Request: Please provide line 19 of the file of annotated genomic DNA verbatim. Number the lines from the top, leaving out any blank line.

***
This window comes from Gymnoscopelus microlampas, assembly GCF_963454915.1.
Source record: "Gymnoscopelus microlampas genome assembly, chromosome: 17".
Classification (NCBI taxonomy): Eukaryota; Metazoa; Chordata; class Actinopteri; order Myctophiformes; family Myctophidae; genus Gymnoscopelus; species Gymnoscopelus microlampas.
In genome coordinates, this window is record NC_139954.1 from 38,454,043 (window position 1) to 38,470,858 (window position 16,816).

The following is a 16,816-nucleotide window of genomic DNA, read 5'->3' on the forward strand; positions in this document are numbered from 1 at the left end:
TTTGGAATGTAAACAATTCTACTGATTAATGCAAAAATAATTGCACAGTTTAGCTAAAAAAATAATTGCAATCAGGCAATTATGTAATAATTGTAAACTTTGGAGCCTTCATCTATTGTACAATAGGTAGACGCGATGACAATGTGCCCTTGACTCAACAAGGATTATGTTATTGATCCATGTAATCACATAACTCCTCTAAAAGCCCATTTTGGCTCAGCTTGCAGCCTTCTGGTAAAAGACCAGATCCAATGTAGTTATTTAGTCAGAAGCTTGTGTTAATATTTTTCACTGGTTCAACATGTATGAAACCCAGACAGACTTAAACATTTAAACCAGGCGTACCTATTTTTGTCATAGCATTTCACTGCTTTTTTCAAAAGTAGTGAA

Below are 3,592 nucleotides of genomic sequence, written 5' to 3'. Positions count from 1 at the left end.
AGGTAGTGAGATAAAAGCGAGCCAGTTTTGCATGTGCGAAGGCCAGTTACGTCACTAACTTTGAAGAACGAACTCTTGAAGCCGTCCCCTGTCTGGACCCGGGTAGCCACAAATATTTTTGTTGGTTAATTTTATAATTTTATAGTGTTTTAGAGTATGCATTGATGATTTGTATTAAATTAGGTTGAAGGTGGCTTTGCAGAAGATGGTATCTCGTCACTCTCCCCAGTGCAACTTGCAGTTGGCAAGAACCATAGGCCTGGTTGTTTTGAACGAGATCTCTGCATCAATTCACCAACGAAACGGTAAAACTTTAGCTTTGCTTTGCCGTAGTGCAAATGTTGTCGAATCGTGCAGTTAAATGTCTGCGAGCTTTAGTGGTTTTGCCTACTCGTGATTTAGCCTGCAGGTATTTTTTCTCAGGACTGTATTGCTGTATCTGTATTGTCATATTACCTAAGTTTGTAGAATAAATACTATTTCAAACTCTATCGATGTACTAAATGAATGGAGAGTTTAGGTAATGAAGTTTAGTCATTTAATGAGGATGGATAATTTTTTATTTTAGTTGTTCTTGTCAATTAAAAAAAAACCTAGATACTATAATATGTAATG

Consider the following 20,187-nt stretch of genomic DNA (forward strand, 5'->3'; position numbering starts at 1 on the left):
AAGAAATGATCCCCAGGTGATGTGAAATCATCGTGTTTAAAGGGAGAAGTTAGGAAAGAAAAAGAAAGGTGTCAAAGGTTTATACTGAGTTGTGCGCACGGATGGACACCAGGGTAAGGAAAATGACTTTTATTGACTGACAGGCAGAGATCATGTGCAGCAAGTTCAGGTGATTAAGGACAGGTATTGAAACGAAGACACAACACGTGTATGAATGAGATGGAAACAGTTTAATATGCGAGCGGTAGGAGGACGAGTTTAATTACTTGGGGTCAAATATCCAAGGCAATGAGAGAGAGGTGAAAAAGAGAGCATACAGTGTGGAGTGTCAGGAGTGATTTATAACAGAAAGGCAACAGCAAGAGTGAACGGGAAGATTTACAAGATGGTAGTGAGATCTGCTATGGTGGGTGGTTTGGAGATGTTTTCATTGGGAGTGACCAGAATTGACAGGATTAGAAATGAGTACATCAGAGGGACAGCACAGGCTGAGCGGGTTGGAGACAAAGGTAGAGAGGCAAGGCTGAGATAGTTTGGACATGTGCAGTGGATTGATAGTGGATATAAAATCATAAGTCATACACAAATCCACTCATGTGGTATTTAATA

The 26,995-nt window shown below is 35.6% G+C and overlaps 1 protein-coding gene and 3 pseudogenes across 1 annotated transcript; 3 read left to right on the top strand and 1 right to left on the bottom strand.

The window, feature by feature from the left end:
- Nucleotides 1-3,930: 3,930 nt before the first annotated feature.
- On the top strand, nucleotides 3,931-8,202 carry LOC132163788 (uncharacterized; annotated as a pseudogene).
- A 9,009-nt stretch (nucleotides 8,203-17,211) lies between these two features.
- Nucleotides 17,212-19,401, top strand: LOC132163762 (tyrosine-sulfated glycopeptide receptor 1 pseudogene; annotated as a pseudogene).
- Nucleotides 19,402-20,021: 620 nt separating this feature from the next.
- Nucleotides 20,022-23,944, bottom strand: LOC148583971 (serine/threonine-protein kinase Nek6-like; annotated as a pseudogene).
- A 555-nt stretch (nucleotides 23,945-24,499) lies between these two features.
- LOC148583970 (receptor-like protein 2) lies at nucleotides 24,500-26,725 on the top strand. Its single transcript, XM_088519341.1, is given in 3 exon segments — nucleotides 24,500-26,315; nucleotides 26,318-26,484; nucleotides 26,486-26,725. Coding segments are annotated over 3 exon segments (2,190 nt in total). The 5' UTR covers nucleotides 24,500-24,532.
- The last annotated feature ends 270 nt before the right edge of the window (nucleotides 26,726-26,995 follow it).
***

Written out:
- A 555-nt stretch (nucleotides 23,945-24,499) lies between these two features.